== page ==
By Michael E. Miller
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By Carlos Suarez De Jesus
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Local musician Chris DeAngelis has been growing hot peppers in his South Miami back-yard garden for five years. "Because I like to eat them," he says with a smile. Thanks to study and effort, DeAngelis is happy not to have to buy from grocery stores or even gourmet produce markets. "There's that certain satisfaction, knowing exactly where the food came from, watching it progress, the absolute satisfaction of watching it grow and prosper," says DeAngelis, who uses no nonnatural fertilizers or pesticides in his garden. "I know chemicals are necessary for the commercial guys, and that's okay," he explains. "But when you do it yourself, you have control."
DeAngelis started with a long red pepper, similar to a Thai, then moved up to Scotch bonnets and habaneros. These days he's especially proud of his "bird peppers," as he calls them. "I was in a Mexican grocery in Arcadia, Florida, and I had never seen these, sort of a Tabasco type, maybe a cross. They're tiny things, but killer."
My garden partner and I also grow organic -- no stinking chemicals, no pesticides, no bullshit. (Cow manure, however . . . )
The world goes round smoother with the organic method, in which garbage is turned microbially into the stuff of life: compost (a rotting mix of leaves, grass clippings from lawns that are never sprayed with insecticides, and vegetable matter from the kitchen). We mix our soil by hand from a dozen ingredients, a 'barrowful at a time, with love. Beyond passion, it's worth noting that sales of organic food generally in the U.S. have increased nearly 25 percent each year for the past five years; last year sales totaled $2.2 billion, according to the New York Times.
But it took my father, a hurricane, and a Beast to put that six-footer in my front yard. Thirty years ago, long before it was cool, my dad built a platform organic garden in our back yard in southwest Dade, off Bird Road. He used to trick my brothers into tilling the garden. Told them that if they were going fishing, okay, they could dig for earthworms.
My dad's side of the family, Grandma Palmer and Aunt Pat and Uncle Calvin, et cetera, had wildly productive and lovely-to-look-at platform gardens (made by framing an area with wood or concrete blocks, then filling in with soil, to provide a rich growing medium and better drainage in this sandy, sea-level neck of the world). But for the past decade, I've lived in a house with a yard short of unfoliaged space and umbrellaed by big trees, making gardening impractical.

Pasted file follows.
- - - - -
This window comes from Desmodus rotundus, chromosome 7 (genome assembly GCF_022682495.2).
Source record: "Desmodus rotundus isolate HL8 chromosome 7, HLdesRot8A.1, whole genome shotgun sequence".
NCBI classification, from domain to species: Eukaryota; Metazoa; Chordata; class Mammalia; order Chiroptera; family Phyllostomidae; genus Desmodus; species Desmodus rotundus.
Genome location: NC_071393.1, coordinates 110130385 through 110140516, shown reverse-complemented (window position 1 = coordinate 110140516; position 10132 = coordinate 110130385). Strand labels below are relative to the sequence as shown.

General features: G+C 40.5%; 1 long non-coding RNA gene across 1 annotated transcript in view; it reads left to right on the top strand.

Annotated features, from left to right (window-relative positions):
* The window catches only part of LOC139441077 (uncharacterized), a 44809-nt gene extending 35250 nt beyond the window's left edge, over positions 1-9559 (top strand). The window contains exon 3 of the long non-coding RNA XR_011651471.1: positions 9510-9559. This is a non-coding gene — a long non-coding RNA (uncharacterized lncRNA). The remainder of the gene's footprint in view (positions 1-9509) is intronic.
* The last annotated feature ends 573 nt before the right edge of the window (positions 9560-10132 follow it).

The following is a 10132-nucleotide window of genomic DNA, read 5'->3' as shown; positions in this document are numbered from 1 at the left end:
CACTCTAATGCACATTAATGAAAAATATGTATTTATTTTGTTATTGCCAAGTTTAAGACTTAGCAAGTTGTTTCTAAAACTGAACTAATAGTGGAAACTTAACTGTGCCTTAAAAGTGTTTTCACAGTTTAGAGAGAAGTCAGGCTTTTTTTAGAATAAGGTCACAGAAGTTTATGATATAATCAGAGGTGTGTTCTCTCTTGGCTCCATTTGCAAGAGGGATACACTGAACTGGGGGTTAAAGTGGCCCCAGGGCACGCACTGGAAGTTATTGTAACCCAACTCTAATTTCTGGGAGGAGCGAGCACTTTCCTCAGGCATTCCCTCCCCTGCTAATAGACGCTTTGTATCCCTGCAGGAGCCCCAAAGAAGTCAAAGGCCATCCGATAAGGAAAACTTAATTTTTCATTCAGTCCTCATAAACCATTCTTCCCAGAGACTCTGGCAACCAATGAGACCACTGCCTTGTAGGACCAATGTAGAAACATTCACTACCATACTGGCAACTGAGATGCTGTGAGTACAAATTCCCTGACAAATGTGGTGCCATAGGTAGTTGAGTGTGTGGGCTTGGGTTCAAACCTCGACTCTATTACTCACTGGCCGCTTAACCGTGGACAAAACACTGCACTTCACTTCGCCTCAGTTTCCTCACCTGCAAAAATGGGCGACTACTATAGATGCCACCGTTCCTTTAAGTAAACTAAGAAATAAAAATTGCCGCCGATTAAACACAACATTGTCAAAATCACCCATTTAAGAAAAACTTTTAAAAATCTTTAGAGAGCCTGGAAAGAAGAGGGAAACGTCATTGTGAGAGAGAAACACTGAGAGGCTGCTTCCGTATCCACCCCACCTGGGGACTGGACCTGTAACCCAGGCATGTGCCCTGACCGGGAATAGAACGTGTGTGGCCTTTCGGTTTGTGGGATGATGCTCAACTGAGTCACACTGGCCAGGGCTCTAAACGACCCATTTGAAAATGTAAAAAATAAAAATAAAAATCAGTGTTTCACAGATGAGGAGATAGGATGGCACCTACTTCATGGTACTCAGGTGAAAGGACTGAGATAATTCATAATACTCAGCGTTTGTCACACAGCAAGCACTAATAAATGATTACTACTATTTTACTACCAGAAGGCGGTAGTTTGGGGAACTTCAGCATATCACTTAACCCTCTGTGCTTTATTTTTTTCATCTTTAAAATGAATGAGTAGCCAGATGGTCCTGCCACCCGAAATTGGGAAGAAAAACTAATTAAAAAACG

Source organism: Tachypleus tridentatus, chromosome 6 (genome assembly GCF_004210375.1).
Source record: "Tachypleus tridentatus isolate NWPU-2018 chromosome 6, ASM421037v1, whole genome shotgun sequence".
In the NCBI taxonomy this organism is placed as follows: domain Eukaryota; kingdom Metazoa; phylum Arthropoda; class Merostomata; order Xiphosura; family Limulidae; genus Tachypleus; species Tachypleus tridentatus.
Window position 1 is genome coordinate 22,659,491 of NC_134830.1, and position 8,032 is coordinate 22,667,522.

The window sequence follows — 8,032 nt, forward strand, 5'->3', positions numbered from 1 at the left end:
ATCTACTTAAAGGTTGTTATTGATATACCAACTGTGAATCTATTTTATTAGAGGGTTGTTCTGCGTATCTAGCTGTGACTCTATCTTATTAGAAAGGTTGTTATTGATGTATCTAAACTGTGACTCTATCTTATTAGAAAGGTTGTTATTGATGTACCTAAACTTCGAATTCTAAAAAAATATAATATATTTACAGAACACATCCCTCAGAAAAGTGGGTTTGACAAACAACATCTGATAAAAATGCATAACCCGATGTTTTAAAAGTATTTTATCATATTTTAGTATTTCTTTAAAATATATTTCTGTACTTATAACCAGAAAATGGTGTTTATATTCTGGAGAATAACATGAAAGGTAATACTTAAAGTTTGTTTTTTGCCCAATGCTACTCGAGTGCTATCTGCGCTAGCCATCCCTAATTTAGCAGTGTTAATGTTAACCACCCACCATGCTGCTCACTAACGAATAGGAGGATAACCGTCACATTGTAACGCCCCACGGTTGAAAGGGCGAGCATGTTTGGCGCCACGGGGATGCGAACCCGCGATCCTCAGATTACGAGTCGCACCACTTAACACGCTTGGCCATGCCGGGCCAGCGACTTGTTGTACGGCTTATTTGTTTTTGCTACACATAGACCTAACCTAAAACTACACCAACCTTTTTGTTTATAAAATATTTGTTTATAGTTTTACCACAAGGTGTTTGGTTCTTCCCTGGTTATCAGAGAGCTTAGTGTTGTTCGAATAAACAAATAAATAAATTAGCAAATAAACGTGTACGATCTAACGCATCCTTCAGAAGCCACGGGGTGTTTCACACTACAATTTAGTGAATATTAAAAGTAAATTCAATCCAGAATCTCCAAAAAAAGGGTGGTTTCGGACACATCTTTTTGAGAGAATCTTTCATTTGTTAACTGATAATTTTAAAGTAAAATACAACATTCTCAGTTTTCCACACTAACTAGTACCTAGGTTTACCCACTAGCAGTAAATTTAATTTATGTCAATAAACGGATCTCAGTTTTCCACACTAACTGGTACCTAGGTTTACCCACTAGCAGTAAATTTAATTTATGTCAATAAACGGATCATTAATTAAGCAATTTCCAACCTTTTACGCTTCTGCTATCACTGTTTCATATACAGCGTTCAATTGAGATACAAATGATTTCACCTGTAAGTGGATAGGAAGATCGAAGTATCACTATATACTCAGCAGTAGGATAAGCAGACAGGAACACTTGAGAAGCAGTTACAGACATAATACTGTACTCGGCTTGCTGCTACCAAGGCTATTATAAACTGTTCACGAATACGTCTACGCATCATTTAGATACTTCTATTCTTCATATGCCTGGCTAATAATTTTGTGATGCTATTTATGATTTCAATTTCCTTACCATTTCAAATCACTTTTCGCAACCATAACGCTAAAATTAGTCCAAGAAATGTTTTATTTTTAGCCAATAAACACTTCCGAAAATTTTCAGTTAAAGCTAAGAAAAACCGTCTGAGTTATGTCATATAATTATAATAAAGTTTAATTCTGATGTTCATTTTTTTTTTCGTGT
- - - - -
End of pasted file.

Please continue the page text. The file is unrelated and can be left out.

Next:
Andrew cleared the coverage, and I began dabbling in tomatoes, having always resented paying $1.89 a pound for mealy 'maters of such flat taste and texture you figure 'em for Burger King outcasts. Taste the real thing, the fresh, undrugged magic of homegrown, and it becomes difficult not to garden.
Meantime, my friend Stephen Alvin (a fellow Miami native known to many as the Beast), had taken flight post-Andrew. His home destroyed by the storm, he spent time in California, the Southwest -- places of great pepperage. Everywhere he went, he collected seeds from the finest, most unusual specimens he came across.
Upon his return to Miami, the Beast contacted me, and we soon discovered our mutual interest in organic gardening. Then he laid the heavy stuff on me: Try this, it's called a habanero. And this one is el diablo, a purple plant whose purple pepper turns red and hot as the devil. Then came the African yellow, Thai, tiger, cayenne, jalapeno . . .
For those of us undertaking the effort to grow stuff beyond the pale offerings of the local grocer, summer is the season of preparation. That's what we told ourselves, anyway.
First we tore up the Beast's South Miami yard. Blessed with full sun, the space was covered with a blanket of thick, healthy grass, which we ripped out with pickaxes and our bare hands. (It would have been easier to drop a piece of plywood on the ground and wait a few days for the grass underneath to die, but it's amazing how fat blisters and blackened nails soothe the impatient soul.)
Once we cleared three five-by-nine-foot rectangles, we carefully bordered the bald patches with cement blocks. We bought a truckload of soil, obtained a pile of sand, purchased the manure and soil supplements we needed. Then we stood out there in the ripping summer heat: Fill the wheelbarrow halfway with soil, then three shovels of sand, dried chicken manure, fresh horse manure -- bagged from the stables of the Miami police equestrian unit -- peat, plus handfuls of bloodmeal and bonemeal and compost. Soon the bald patches were gardens.
During summer, many local organic growers rotate crops; some have lately switched to sunflowers, which they sell in bunches at local markets. If you're lucky, you can also persuade squash and okra to endure the unfriendly climate. That's what we did. And our squash, okra, and sunflower plants all grew big -- until the rains came.
As times go, we'd chosen about the worst to dive headlong into our attempt to grow the finest hot peppers to be found in Miami. At first our effort was not unlike attempting ice sculpture in the desert. Summer is to South Florida growers what winters are to corn and tomato farmers in the Midwest. Pepper bushes usually refuse to set fruit unless and until daytime temperatures drop below 89 degrees. And while they like a consistent supply of water, peppers do not take to it in abundance, being moderate drinkers.